locked
Out of Memory Exception RRS feed

  • Question

  • I have written a .NET Framework 1.1 Component which is called from either an ASP.NET Form or a command line program. Using the command line option, the Component is called repeatedly, once for each file in a folder, each of which is processed and uploaded into a SQL Server database. The command line program uses a ThreadPool to process multiple files in parallel.

    My problem is that the command line program apparently leaks! (I understand this isn't supposed to happen anymore, but it is!) After processing through a large number of files (maybe 100 or more) -- which might take several hours on my development XP machine -- the command line program terminates with an Unhandled Out of Memory Exception.

    Tracking the process Virtual Bytes counter while the program is executing, I can see Virtual Bytes increasing during the course of execution.

    I am looking for some ideas on how to find and fix this problem.
    Note:

    (1) I have the Framework 1.1 Service Pack applied

    (2) I would watch the .CLR Memory counters during execution if I could, but they seem to have been wiped out when I installed the VS Studio 2005 Beta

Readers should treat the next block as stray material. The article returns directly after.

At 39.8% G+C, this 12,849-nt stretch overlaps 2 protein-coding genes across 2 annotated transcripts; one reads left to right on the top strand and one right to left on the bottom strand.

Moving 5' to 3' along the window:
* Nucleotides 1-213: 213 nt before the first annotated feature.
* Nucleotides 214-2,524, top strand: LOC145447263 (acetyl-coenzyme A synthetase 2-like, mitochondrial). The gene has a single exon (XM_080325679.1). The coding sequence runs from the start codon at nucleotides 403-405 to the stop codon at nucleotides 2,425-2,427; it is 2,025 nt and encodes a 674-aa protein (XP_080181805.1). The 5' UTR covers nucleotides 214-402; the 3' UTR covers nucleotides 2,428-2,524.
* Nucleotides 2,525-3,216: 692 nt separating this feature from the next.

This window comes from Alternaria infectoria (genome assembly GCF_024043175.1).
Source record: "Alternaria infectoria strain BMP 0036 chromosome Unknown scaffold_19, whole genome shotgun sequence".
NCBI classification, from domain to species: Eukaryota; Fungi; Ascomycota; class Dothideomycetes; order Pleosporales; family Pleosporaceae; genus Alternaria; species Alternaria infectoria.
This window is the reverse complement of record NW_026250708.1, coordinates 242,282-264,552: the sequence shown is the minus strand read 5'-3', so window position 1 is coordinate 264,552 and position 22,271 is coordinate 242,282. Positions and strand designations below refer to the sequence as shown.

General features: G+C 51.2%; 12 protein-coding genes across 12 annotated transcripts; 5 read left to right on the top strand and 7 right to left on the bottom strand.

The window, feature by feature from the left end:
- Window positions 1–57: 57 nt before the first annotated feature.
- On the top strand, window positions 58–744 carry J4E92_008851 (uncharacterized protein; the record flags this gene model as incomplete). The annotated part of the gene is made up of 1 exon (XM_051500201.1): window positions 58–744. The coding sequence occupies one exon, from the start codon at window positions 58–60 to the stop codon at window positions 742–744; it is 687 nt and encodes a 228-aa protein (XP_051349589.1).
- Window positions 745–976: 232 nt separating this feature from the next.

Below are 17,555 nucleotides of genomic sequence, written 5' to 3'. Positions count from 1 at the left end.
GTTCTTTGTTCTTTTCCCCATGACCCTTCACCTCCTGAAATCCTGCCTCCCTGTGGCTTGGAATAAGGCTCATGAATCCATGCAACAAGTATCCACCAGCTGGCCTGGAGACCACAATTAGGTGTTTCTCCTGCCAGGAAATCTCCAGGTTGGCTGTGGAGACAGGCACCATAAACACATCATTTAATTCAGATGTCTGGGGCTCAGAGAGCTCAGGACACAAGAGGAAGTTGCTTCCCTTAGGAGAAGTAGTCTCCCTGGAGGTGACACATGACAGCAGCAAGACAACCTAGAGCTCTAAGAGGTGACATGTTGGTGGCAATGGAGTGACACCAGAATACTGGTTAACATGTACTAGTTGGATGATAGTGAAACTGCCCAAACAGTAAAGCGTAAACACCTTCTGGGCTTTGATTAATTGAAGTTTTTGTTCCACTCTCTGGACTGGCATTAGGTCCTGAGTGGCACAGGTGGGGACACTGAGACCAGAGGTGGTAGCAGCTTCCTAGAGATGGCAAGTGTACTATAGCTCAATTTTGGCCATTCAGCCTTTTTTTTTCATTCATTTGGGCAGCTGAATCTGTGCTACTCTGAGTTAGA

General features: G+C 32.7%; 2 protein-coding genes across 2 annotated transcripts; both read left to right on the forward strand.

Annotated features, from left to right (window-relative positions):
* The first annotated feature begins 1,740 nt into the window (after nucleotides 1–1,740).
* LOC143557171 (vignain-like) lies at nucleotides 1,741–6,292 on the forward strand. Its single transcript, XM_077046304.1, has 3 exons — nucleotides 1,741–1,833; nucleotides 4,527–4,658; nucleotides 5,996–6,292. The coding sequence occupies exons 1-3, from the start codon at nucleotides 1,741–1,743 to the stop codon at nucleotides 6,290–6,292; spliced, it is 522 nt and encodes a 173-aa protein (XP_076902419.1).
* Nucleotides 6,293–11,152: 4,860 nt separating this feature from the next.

Wednesday, November 2, 2005 10:34 PM

Answers

  • The key words you mentioned are "files" and "threads".  Its very likely that you are leaking memory because you are not properly disposing of the System.IO.Stream for the file you have open. 

    The GC will reclaim memory only for objects with no root reference.  This means that the object cannot be referenced by any live objects in the AppDomain.  If you're opening the files in another thread in such a way that the Stream never goes out of scope or looses its root reference, then the GC will not be able to reclaim it. 

    When working with streams always try to use the temporary memory usage pattern.  This pattern is simply the use of the "using(resource) { ... }" block in C# (.NET 1.0+), the "Using resource ... End Using" block in VB.NET (.NET 2.0) or simply a Try...Finally block which explicitly calls the Dispose() method on the stream.



    void Start()
    {
       foreach(FileInfo fi in new DirectoryInfo(somePath).GetFiles())
       {
          using(Stream s = fi.Open(FileMode.Open))
          {
             // ... do work

          } // at this point the Stream s goes out of scope and the "using" block calls Dispose()
       }
    }

     

    Friday, November 4, 2005 5:59 AM

All replies

  • The key words you mentioned are "files" and "threads".  Its very likely that you are leaking memory because you are not properly disposing of the System.IO.Stream for the file you have open. 

    The GC will reclaim memory only for objects with no root reference.  This means that the object cannot be referenced by any live objects in the AppDomain.  If you're opening the files in another thread in such a way that the Stream never goes out of scope or looses its root reference, then the GC will not be able to reclaim it.